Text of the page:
Lawton being temporarily absent, there was talk of attacking the Indians and killing Geronimo. The renegades got wind of this, and mounting their horses, took the back trail. But Gatewood followed them at once and was able to restore their confidence. Abiel Smith was rather strong for direct action. Geronimo asked Gatewood what he would do if the soldiers fired upon his people. Gatewood said he would try to stop it, but that, if he could not do so, he would run away with them. Nachez then said: "Better stay right with us lest some of our men believe you treacherous and kill you." Gatewood was in a very difficult situation, indeed. He was so sensitive to any mention of attacking the Indians that he asked to be transferred to some other command; but Lawton gave him to understand that, if necessary, he would use force to compel him to remain with his command. At last, at Skeleton Canyon on September 3, Geronimo's brother having been sent to Miles as a hostage, the General met Gatewood and Lawton for the promised parley with the renegades.
September 4 Miles met Geronimo and Nachez and agreed upon the terms of surrender. There was tremendous commotion in officialdom following Miles' report that the hostiles had surrendered. It developed into a "battle above the clouds," and ended in a Senate investigation during which every order, report, telegram, and comment dealing with the event was introduced. The language of war is best adapted for the elucidation of the matter. It began with a machine-gun chatter of telegrams from such high officials as President Cleveland, Lieutenant-General Sheridan, the Secretary of War, and General O. O. Howard, Commander of the Division of the Pacific. This was replied to by a smoke screen of rhetoric on the part of General Miles: "their surrender as prisoners of war to the troops in the field," "the last hereditary chief of the hostile Apaches," "direct result of the intrepid zeal and indefatigable efforts of the troops in the field," "Skeleton Cañon, a favorite resort of the Indians in former years and well suited by name and tradition to witness the closing scenes of such an Indian war." Then came the camouflage that led the effete gentlemen of the East to suppose that Geronimo and his band had been captured or had surrendered without conditions; the disappearance of one telegram--"sunk without trace"--and the temporary suppression of another one at a very crucial moment by Miles' Adjutant-General--these are some of the colorful aspects of this battle of words.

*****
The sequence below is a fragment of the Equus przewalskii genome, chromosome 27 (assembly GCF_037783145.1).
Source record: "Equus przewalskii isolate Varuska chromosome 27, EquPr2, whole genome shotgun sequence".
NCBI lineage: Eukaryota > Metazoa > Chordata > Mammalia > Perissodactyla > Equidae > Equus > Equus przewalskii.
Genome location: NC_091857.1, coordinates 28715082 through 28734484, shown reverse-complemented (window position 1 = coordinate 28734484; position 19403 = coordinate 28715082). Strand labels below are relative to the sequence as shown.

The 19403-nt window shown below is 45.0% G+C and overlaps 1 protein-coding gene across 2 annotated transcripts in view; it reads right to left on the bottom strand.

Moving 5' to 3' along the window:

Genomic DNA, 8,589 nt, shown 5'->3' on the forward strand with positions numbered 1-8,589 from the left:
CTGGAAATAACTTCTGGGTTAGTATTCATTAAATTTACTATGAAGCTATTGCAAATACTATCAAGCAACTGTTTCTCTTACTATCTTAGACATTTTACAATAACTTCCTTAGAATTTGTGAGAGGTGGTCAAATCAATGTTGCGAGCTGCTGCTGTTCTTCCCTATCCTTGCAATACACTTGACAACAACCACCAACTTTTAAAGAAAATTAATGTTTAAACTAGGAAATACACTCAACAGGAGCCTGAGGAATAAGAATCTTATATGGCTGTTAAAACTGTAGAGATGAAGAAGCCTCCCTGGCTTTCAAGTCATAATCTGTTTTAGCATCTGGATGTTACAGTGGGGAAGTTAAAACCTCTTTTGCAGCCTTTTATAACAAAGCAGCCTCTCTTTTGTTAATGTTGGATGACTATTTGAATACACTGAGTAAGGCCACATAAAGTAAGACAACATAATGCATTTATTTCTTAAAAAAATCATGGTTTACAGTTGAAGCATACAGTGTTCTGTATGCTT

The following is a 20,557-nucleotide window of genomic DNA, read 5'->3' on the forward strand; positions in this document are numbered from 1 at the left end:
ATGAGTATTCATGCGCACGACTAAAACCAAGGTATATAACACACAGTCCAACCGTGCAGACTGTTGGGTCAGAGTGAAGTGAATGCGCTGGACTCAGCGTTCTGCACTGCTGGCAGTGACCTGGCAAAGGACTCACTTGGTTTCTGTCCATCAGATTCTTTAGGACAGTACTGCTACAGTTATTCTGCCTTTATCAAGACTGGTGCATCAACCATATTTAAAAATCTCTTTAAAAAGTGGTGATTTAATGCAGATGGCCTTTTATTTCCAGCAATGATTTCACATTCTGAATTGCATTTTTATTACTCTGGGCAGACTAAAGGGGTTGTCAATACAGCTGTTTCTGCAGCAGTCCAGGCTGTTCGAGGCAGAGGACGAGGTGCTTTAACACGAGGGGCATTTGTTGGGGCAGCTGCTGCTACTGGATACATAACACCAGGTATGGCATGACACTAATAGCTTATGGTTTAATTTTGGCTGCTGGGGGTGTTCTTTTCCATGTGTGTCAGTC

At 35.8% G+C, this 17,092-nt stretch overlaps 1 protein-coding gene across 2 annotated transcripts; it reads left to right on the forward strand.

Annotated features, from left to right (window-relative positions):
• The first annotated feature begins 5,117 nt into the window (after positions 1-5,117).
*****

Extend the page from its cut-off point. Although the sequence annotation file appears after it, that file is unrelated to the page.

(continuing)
Unfortunately, Cleveland, Sheridan, the Secretary of War, and Howard all interpreted Miles' account of the submission of the hostiles as meaning that they had been captured or had surrendered unconditionally. The news was immeasurably gratifying to Cleveland and Sheridan. As early as August 23 Cleveland had telegraphed to the War Department: "I hope nothing will be done with Geronimo which will prevent our treating him as a prisoner of war, if we cannot hang him, which I would much prefer." September 7 he telegraphed to the Secretary of War urging that "all the hostiles should be very safely kept as prisoners until they can be tried for their crimes or otherwise disposed of." The same day, September 7, Sheridan telegraphed Miles as follows: "As the disposition of Geronimo and his hostile band is yet to be decided by the President and as they are prisoners without conditions, you are hereby directed to hold them in close confinement at Fort Bowie until the decision of the President is communicated to you." This same day, September 7, Sheridan telegraphed Cleveland recommending "that Geronimo and all the adult males that have surrendered with him to General Miles be held as prisoners by the military at such point in the Department of Arizona as General Miles may determine, subject to such trial and punishment as may be awarded them by the civil authorities of the Territories of Arizona and New Mexico." In reply to the above telegram came one from Cleveland, September 8, saying: "I think Geronimo and the rest of the hostiles should be immediately sent to the nearest fort or prison where they can be securely confined. The most important thing now is to guard against all chances of escape."